White House Seeking To Cut Out Huawei On 5G: Report

A project is reportedly under way to create 5G network software that could help to displace Huawei equipment.


The White House is reportedly working with companies including Dell Technologies, Microsoft and AT&T to develop 5G network software that could provide an alternative to technologies from Huawei.

The Chinese company, which is a dominant maker of equipment for high-speed 5G networks, has faced increasing scrutiny from U.S. officials who believe the company's products pose a national security risk. Huawei has denied the allegations.

[Related: CES 2020 Took A Big Leap Toward The 5G Future]

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Larry Kudlow, a top economic adviser to President Donald Trump, discussed the 5G network software project with The Wall Street Journal. Kudlow said that the White House’s goal is "to have all of the U.S. 5G architecture and infrastructure done by American firms, principally,” according to the report.

Kudlow reportedly mentioned that Dell, Microsoft and AT&T are involved in the project. Microsoft declined to comment, and AT&T did not immediately respond to a request for comment. Dell responded with a statement saying that "Dell Technologies, including VMware, works with governments and carriers around the world in support of many modern technology solutions. We are actively supporting 5G and the rapid deployment of 5G services and are excited about the opportunities it presents."

The U.S. effort seeks to create 5G network software that can run on equipment "from nearly any hardware manufacturer," reducing or eliminating the need for Huawei's technologies, the report said. But the project is in a "preliminary stage,” according to the Journal report.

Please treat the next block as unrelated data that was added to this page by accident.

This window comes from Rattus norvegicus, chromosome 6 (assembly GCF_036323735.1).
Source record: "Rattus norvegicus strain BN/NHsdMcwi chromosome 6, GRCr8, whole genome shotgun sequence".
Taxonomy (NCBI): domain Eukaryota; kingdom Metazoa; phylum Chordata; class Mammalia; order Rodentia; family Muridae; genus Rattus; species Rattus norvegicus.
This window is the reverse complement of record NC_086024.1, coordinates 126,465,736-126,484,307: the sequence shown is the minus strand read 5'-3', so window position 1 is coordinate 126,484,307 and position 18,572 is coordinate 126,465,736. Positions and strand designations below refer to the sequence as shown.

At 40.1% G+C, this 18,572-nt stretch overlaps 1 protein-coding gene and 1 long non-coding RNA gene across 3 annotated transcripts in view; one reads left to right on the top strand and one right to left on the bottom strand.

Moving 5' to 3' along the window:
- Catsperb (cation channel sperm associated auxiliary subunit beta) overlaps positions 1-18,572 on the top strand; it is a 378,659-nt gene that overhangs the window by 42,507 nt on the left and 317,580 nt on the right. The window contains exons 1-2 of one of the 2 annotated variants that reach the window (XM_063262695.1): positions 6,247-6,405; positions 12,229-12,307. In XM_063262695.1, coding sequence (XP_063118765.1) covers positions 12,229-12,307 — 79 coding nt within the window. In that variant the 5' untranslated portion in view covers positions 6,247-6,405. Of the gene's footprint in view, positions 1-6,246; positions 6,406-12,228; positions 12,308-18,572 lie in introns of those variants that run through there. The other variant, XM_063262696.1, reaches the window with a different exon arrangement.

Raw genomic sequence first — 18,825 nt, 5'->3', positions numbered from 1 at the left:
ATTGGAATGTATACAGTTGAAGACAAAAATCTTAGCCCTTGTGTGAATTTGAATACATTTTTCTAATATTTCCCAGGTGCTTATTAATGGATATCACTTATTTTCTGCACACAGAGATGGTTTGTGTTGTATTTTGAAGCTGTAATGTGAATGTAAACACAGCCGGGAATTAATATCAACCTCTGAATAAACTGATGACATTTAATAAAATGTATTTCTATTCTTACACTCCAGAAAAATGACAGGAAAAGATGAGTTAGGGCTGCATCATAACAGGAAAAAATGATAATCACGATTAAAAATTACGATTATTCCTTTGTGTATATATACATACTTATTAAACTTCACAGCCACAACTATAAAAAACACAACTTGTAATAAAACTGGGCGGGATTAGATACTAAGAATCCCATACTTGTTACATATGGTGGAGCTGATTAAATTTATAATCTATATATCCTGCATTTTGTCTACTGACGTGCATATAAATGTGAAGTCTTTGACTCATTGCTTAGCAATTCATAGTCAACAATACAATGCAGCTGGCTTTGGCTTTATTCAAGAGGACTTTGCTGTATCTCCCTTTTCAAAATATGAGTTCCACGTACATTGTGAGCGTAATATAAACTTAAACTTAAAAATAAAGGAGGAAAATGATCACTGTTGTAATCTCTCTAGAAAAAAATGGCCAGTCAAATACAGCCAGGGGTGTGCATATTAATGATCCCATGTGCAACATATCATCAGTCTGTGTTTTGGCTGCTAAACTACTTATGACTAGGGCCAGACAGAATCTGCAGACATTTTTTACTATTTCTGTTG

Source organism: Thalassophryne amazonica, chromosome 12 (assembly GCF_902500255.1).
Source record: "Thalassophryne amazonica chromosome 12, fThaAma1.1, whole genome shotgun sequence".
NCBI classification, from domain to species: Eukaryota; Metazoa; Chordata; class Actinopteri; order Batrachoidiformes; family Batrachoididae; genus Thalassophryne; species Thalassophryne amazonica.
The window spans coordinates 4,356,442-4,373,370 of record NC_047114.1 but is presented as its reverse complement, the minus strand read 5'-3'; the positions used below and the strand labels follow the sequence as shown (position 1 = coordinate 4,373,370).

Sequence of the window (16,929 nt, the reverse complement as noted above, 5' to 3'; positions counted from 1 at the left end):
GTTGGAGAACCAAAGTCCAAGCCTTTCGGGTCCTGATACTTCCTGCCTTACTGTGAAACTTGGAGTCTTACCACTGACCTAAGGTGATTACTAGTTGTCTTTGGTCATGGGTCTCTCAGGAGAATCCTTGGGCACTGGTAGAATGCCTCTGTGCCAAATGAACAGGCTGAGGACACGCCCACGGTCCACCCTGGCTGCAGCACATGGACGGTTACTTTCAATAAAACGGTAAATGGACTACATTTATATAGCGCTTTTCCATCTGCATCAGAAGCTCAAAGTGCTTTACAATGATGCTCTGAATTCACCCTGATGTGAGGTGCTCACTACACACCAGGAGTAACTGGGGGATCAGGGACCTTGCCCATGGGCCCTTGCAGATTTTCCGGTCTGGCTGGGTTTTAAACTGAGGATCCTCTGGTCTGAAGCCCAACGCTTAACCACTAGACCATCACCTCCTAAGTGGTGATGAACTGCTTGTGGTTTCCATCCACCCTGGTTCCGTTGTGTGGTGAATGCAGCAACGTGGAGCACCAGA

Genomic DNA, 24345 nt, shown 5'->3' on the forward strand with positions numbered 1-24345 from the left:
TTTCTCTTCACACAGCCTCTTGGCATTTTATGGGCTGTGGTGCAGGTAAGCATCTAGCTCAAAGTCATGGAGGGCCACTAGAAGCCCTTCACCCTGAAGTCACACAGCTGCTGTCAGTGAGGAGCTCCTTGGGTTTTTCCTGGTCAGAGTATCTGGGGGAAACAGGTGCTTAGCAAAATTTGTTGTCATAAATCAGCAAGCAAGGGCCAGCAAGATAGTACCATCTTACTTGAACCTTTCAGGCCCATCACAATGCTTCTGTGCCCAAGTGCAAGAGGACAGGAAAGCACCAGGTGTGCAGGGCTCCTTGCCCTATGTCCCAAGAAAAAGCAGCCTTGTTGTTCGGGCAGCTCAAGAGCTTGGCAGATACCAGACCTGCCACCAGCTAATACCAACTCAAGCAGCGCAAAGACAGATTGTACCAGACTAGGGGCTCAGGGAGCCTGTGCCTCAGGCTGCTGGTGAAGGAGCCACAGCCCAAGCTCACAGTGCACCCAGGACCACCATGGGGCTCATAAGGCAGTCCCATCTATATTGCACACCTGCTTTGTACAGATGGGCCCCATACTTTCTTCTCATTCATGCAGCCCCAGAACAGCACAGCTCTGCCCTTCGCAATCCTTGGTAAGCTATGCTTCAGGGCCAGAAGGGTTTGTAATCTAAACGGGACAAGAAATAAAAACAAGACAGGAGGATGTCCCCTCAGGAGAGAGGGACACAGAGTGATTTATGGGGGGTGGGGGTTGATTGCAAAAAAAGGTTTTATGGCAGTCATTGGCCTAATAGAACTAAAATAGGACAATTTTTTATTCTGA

The effort appears to represent an escalation of the attempts by U.S. officials to cut Huawei out of the country. Andy Purdy, chief security officer at Huawei Technologies USA, said in a statement provided to CRN that the move "will negatively impact the benefits that can be realized by 5G in the U.S."

Purdy urged the U.S. government to encourage American companies to license Huawei's 5G technology instead.

"Unless the new products include 5G IP licensed from Huawei (for hardware and software), the combined product will be one to two years behind the comparable Huawei products in terms of functionality and assurance," Purdy said in the statement.

The move by the White House seems to show that politicians in the U.S. are deciding which companies should get "country support" over others, which could turn out to be dangerous, said a solution provider executive who asked to not be identified.

"The natural process is usually a public bid and companies are then selected based upon price and functionality," the solution provider executive said.

In addition, "Dell and Microsoft have no background in this technology, but I assume could ramp up," the executive said.

Huawei has a limited presence in the U.S., with its equipment used by network operators in some rural communities. Huawei has operators as customers in states including Illinois, Colorado, Pennsylvania, Oklahoma, Tennessee, Oregon, Nebraska and Utah, said Tim Danks, vice president of risk management and partner relations at Huawei, in an interview with CRN in January.

Danks said that Huawei had at one point been expecting to work with its current U.S. customers on 5G.

"We definitely expected to be able to work with our existing wireless customers in the U.S. to continue to evolve their networks," Danks said.

He added that in these rural markets, “some of them wouldn't have networks today if it wasn't for us.”

"They wouldn't wouldn't be able to afford the equipment or they wouldn't be able to afford the service,” Danks said. “For those operators, we had just hoped that we would be able to take them to the next generation as well."

Last May, the U.S. Commerce Department added Huawei to its so-called entity list that prohibits technology purchases from U.S. companies without government approval.

The agency said the decision stems from a review of information showing that there is a "reasonable basis to conclude that Huawei is engaged in activities that are contrary to U.S. national security or foreign policy interest." This includes alleged criminal activities—among them, trade secret theft and wire fraud, according to the agency.